Project submitted by ERW Design
Project designed for entire NELA area
Project Summary and Scale
Improvements to Riverside Drive (Glendale Boulevard to Oros Street), and San Fernando Road (Figueroa Street to 2 Freeway) include planted medians, storm water collectors, and improved signage, signifying the NELA River District. Flanking the river to the east and west, and traversing all the NELA communities, these roadways are transformed into green gateways corridors of the NELA District.
Why are you committed to this project?
This project improves two major street corridors in the NELA District: Riverside Drive and San Fernando Road. Re-designed 'green streets' will ease the storm water burden on the LA River. With climate-appropriate trees and shrubs, these streets are transformed into beautiful boulevards, enhancing existing habitat value of the river corridor.
What are the most relevant characteristics of project site and scale?
Riverside Drive on the west side of the river and San Fernando Road, on the east side, are major corridors connecting the NELA communities. The concrete streets currently present more 'blight' than beauty. Their large widths make them suitable candidates for modification, and once they are transformed into 'green streets' to capture storm water, with new plantings, signage and bike lanes, they will become handsome and neighborhood-proud boulevards.
Describe how this project will reinforce a sense of place or enhance the built environment.
Tree plantings and a raised center median radically improve the experience of Riverside Drive and San Fernando Road. As the two most used streets in the NELA District, their transformation will now mark these roads as NELA District thoroughfares. The green corridors create buffers between zones of activity and re-establish the natural hierarchy between noisy freeway entrances and quieter neighborhood streets, leading to river access and parks.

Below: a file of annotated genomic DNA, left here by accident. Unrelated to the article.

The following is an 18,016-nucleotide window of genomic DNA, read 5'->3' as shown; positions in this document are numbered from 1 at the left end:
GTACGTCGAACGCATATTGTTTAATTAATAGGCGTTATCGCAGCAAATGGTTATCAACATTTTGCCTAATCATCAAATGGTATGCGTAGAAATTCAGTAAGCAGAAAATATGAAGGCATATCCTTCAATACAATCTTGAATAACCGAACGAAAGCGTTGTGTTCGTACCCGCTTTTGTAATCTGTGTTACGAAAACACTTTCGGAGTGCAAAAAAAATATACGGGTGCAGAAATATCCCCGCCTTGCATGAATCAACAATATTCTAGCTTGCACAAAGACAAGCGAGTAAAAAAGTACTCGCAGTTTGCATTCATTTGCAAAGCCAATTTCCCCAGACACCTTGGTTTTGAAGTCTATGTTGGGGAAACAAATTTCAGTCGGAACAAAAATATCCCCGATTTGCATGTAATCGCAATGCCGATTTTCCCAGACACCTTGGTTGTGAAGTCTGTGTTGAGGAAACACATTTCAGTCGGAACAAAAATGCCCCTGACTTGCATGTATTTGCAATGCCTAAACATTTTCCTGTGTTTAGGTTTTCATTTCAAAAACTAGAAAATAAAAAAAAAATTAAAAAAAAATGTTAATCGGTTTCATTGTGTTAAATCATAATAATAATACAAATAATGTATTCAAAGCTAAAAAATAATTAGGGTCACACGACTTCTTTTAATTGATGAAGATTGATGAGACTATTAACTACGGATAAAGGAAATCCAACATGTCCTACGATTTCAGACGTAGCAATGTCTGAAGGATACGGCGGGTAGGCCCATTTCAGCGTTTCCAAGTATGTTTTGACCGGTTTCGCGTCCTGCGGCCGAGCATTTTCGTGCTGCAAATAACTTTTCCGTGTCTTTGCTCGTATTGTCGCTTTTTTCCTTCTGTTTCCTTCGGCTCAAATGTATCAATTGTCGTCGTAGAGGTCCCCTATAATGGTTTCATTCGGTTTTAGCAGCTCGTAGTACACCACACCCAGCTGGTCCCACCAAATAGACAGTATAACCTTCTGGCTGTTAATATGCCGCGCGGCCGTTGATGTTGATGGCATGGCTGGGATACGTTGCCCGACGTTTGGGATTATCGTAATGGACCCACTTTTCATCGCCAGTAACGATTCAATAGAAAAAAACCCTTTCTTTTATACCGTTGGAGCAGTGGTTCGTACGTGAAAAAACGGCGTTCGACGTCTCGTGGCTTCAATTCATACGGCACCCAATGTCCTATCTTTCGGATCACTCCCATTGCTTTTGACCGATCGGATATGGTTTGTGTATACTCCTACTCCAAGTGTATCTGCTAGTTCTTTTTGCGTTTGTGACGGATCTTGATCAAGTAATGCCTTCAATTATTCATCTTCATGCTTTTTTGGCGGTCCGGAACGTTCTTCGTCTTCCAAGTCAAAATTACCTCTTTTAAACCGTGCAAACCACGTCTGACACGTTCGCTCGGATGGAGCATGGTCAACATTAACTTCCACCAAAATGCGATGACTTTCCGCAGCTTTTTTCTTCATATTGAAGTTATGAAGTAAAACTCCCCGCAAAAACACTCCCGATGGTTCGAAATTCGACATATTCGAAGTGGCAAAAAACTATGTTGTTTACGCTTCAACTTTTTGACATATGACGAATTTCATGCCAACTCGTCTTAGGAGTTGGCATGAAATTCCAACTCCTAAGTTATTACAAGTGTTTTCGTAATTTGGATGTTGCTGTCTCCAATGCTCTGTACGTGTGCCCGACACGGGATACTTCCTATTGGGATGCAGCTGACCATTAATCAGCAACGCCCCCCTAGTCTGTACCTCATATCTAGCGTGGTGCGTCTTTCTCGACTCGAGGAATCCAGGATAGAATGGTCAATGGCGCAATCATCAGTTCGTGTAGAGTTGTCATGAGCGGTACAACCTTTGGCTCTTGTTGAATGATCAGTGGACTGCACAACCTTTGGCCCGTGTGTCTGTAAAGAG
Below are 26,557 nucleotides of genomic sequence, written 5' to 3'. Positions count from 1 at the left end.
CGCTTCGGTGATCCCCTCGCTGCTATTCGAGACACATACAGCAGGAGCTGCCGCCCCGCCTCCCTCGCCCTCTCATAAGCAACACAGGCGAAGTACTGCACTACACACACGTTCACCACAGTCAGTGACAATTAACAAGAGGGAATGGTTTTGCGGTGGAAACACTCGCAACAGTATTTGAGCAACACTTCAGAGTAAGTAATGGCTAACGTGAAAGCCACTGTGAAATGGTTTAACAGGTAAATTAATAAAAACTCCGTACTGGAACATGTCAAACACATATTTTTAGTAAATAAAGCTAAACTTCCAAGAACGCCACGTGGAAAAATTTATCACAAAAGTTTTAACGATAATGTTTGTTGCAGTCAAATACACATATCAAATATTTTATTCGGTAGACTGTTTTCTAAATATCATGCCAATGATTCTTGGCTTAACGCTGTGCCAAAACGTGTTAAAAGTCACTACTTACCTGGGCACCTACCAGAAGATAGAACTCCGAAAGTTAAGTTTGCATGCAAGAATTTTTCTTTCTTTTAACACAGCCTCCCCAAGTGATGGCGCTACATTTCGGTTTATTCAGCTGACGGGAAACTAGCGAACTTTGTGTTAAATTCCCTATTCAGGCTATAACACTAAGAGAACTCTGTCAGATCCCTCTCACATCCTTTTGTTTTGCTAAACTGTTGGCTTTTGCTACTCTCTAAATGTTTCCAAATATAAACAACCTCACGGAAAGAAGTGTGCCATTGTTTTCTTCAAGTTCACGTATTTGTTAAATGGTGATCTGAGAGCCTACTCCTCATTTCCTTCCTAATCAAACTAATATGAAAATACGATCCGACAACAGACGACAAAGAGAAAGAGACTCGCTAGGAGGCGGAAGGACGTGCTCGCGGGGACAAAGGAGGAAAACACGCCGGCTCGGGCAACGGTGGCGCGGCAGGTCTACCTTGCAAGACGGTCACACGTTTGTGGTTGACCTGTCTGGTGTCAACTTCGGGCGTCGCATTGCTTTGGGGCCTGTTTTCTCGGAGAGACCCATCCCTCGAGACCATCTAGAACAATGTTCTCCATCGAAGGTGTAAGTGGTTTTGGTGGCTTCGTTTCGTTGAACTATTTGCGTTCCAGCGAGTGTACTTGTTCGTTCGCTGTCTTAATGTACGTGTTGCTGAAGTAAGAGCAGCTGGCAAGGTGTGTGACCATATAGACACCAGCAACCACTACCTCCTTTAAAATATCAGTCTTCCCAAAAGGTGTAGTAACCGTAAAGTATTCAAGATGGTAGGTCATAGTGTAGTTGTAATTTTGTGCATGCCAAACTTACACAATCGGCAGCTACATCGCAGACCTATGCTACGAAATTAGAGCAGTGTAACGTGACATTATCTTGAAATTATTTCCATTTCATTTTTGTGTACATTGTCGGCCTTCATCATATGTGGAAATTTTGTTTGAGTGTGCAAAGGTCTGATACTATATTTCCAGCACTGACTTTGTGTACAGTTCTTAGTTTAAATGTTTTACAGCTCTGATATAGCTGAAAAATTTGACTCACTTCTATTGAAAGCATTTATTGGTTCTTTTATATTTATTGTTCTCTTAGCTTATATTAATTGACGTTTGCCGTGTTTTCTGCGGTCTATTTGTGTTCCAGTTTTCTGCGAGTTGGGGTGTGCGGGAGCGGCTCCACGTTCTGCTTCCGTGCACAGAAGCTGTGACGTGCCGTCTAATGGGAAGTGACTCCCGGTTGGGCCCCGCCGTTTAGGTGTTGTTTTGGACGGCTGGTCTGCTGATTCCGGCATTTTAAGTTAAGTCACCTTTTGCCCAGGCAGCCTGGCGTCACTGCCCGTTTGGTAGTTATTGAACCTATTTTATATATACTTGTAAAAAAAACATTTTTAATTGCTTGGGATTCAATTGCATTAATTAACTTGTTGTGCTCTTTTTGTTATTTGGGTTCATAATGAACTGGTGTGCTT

Provide a description of the project's necessary planning activities.
In order to address the storm water retention appropriately, a thorough site analysis involving storm water runoff calculations of the street's watershed will be necessary. Knowing how much water runoff that is created in these areas during a standard storm event will inform the design in terms of sizing the retention areas. The design should also address the resulting overflow when a larger storm event occurs.
What is a rough estimate of your project budget?
Based on similar project budgets, the green street improvement budget is estimated to be $500,000-$700,000 per city block
How does this project leverage existing resources and efforts?
The City of Los Angeles has already implemented several green street projects, some of which are adjacent to the L.A. River. The City has expressed interest in continuing to support these and similar types of projects (http://www.san.lacity.org/wpd/e-news/oros.htm).
What community need is your project serving?
The proposed Green Street Project address the community's need for improved personal, environmental and economic health in several ways. The multi-modal transportation aspects (e.g. bikes) can help reduce automobile traffic, noise and air pollution, while the storm water retention improves water resource quality. Creating a more pedestrian friendly street with landscape planting, encourages people to walk/exercise, also leading to the potential for improved neighborhood business and social opportunities.
If your project is realized, what does success look like?
This project will be successful when these shady boulevards create a pride of place to the NELA communities. This project will be successful when storm water levels in the L.A. River are reduced. This project will be successful when bicyclists have a safe route throughout the NELA District. This project will be successful when NELA is recognized as the river district. This project will be successful when businesses say "I want my company here."
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